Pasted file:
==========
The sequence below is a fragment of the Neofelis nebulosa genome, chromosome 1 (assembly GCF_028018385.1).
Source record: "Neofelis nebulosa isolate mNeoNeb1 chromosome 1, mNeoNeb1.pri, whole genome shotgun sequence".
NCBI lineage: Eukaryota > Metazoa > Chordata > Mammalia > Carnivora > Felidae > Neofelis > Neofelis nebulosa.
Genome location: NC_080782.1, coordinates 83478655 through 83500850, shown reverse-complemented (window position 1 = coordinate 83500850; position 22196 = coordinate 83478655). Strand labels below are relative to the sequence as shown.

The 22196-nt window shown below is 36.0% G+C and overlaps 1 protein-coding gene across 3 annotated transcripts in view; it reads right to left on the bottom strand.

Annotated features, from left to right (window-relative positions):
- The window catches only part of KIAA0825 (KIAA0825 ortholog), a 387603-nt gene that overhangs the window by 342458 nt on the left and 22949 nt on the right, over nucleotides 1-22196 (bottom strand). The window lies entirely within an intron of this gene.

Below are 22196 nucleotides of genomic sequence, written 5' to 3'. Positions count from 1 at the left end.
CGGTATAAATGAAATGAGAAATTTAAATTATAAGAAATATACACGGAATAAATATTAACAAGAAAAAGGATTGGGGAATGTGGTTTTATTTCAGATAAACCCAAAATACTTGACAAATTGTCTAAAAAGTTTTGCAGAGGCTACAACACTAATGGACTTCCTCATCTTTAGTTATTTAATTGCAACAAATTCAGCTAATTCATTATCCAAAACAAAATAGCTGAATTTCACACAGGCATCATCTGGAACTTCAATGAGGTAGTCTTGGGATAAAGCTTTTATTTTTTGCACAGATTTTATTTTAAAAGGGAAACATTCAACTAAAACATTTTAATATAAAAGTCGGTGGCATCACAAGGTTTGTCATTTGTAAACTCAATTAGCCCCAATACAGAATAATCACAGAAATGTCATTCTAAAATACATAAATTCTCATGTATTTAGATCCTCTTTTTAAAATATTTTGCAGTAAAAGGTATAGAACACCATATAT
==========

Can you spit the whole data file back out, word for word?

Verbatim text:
The sequence below is a fragment of the Neofelis nebulosa genome, chromosome 1 (assembly GCF_028018385.1).
Source record: "Neofelis nebulosa isolate mNeoNeb1 chromosome 1, mNeoNeb1.pri, whole genome shotgun sequence".
NCBI lineage: Eukaryota > Metazoa > Chordata > Mammalia > Carnivora > Felidae > Neofelis > Neofelis nebulosa.
Genome location: NC_080782.1, coordinates 83478655 through 83500850, shown reverse-complemented (window position 1 = coordinate 83500850; position 22196 = coordinate 83478655). Strand labels below are relative to the sequence as shown.

The 22196-nt window shown below is 36.0% G+C and overlaps 1 protein-coding gene across 3 annotated transcripts in view; it reads right to left on the bottom strand.

Annotated features, from left to right (window-relative positions):
- The window catches only part of KIAA0825 (KIAA0825 ortholog), a 387603-nt gene that overhangs the window by 342458 nt on the left and 22949 nt on the right, over nucleotides 1-22196 (bottom strand). The window lies entirely within an intron of this gene.

Below are 22196 nucleotides of genomic sequence, written 5' to 3'. Positions count from 1 at the left end.
CGGTATAAATGAAATGAGAAATTTAAATTATAAGAAATATACACGGAATAAATATTAACAAGAAAAAGGATTGGGGAATGTGGTTTTATTTCAGATAAACCCAAAATACTTGACAAATTGTCTAAAAAGTTTTGCAGAGGCTACAACACTAATGGACTTCCTCATCTTTAGTTATTTAATTGCAACAAATTCAGCTAATTCATTATCCAAAACAAAATAGCTGAATTTCACACAGGCATCATCTGGAACTTCAATGAGGTAGTCTTGGGATAAAGCTTTTATTTTTTGCACAGATTTTATTTTAAAAGGGAAACATTCAACTAAAACATTTTAATATAAAAGTCGGTGGCATCACAAGGTTTGTCATTTGTAAACTCAATTAGCCCCAATACAGAATAATCACAGAAATGTCATTCTAAAATACATAAATTCTCATGTATTTAGATCCTCTTTTTAAAATATTTTGCAGTAAAAGGTATAGAACACCATATAT